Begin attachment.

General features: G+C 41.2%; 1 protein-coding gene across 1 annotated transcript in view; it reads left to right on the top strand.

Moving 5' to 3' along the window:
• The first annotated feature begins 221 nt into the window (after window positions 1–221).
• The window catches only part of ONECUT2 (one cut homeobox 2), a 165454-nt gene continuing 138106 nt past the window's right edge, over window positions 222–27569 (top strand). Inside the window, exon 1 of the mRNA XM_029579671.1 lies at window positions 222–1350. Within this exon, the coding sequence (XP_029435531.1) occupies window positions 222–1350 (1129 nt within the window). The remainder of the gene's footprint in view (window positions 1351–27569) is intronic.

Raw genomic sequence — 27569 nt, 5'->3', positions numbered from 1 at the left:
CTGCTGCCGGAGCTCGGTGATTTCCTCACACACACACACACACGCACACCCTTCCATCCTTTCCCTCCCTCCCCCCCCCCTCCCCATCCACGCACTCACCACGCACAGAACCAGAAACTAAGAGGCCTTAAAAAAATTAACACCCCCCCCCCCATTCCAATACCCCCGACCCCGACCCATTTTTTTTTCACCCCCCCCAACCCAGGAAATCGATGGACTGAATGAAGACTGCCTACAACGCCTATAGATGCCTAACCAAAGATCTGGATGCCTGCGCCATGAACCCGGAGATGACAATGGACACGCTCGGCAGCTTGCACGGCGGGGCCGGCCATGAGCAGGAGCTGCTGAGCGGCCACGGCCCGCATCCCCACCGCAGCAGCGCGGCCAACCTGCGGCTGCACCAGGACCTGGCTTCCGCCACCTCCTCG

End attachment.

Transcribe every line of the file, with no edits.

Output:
General features: G+C 41.2%; 1 protein-coding gene across 1 annotated transcript in view; it reads left to right on the top strand.

Moving 5' to 3' along the window:
• The first annotated feature begins 221 nt into the window (after window positions 1–221).
• The window catches only part of ONECUT2 (one cut homeobox 2), a 165454-nt gene continuing 138106 nt past the window's right edge, over window positions 222–27569 (top strand). Inside the window, exon 1 of the mRNA XM_029579671.1 lies at window positions 222–1350. Within this exon, the coding sequence (XP_029435531.1) occupies window positions 222–1350 (1129 nt within the window). The remainder of the gene's footprint in view (window positions 1351–27569) is intronic.

Raw genomic sequence — 27569 nt, 5'->3', positions numbered from 1 at the left:
CTGCTGCCGGAGCTCGGTGATTTCCTCACACACACACACACACGCACACCCTTCCATCCTTTCCCTCCCTCCCCCCCCCCTCCCCATCCACGCACTCACCACGCACAGAACCAGAAACTAAGAGGCCTTAAAAAAATTAACACCCCCCCCCCCATTCCAATACCCCCGACCCCGACCCATTTTTTTTTCACCCCCCCCAACCCAGGAAATCGATGGACTGAATGAAGACTGCCTACAACGCCTATAGATGCCTAACCAAAGATCTGGATGCCTGCGCCATGAACCCGGAGATGACAATGGACACGCTCGGCAGCTTGCACGGCGGGGCCGGCCATGAGCAGGAGCTGCTGAGCGGCCACGGCCCGCATCCCCACCGCAGCAGCGCGGCCAACCTGCGGCTGCACCAGGACCTGGCTTCCGCCACCTCCTCG